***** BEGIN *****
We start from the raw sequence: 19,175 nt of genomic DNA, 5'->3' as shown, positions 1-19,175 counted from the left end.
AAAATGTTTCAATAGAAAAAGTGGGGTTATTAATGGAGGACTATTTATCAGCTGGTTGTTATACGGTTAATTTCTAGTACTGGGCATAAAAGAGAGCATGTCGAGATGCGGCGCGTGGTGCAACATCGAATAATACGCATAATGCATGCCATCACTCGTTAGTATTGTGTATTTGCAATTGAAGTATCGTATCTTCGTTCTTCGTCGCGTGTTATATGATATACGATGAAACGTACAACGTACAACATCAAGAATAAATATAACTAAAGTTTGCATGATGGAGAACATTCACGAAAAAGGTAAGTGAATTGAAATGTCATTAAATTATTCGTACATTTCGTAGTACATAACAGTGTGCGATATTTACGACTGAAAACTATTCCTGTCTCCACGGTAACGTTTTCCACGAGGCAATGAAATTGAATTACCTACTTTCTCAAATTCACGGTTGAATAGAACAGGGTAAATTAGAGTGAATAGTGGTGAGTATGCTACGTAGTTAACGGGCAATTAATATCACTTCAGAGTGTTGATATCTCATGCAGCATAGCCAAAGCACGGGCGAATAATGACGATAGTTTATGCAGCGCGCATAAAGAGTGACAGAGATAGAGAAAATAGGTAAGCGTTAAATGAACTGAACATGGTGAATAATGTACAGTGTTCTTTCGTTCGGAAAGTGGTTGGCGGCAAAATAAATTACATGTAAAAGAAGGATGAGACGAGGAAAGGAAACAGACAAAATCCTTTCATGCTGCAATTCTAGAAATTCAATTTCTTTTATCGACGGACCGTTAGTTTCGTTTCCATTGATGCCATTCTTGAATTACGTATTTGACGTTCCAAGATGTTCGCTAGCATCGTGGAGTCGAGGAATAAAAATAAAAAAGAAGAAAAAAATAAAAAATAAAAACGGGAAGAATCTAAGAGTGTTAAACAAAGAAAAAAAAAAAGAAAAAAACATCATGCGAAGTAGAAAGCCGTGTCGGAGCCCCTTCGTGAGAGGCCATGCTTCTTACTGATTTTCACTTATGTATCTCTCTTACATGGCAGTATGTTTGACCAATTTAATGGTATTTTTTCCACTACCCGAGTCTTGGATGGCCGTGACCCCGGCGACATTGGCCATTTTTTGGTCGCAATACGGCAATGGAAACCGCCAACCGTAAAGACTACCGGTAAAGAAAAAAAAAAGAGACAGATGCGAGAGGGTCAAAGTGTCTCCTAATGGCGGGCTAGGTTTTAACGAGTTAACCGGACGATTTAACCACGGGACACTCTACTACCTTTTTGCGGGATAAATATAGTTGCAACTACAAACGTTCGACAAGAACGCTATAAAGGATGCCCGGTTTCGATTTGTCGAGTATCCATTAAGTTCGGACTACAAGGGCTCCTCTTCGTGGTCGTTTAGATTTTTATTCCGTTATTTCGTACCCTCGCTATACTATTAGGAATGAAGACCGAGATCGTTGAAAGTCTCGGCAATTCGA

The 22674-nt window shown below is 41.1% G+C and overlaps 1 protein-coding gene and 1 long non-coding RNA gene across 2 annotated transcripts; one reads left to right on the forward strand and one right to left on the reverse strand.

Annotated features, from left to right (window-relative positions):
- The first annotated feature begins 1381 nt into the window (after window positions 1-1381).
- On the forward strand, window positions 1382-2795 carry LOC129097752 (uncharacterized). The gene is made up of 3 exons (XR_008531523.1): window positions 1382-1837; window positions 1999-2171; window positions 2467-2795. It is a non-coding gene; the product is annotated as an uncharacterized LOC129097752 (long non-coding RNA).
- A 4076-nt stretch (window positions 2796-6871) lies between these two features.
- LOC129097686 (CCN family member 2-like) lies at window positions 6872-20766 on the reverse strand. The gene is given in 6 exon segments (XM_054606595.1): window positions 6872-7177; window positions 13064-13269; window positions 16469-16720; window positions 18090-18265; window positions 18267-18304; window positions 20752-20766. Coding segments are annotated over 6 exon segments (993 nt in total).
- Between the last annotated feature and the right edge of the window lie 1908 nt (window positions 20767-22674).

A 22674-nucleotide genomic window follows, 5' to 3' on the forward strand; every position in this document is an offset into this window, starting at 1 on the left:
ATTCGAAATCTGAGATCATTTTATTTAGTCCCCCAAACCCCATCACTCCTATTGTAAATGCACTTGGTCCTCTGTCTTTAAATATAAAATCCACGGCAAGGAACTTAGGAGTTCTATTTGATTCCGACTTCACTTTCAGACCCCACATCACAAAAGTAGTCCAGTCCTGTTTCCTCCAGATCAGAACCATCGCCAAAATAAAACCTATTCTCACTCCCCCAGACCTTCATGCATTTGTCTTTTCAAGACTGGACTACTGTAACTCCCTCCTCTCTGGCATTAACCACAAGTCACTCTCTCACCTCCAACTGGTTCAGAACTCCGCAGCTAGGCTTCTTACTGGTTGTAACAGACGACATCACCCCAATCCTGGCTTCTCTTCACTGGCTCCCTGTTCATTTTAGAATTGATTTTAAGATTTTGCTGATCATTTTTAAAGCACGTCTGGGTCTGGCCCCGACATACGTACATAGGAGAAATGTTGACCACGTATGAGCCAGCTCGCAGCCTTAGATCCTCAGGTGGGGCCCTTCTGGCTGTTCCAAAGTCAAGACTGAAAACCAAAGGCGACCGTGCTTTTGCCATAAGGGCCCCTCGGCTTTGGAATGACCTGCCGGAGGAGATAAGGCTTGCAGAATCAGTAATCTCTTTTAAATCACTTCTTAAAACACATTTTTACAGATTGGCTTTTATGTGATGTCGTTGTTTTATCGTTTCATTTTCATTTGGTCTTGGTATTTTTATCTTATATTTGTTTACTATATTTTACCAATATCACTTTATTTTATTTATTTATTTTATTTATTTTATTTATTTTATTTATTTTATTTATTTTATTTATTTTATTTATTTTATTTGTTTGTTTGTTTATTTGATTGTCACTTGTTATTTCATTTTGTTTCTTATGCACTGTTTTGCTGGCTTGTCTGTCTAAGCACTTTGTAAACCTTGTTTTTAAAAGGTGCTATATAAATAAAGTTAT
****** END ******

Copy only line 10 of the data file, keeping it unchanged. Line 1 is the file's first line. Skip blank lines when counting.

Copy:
A 22674-nucleotide genomic window follows, 5' to 3' on the forward strand; every position in this document is an offset into this window, starting at 1 on the left: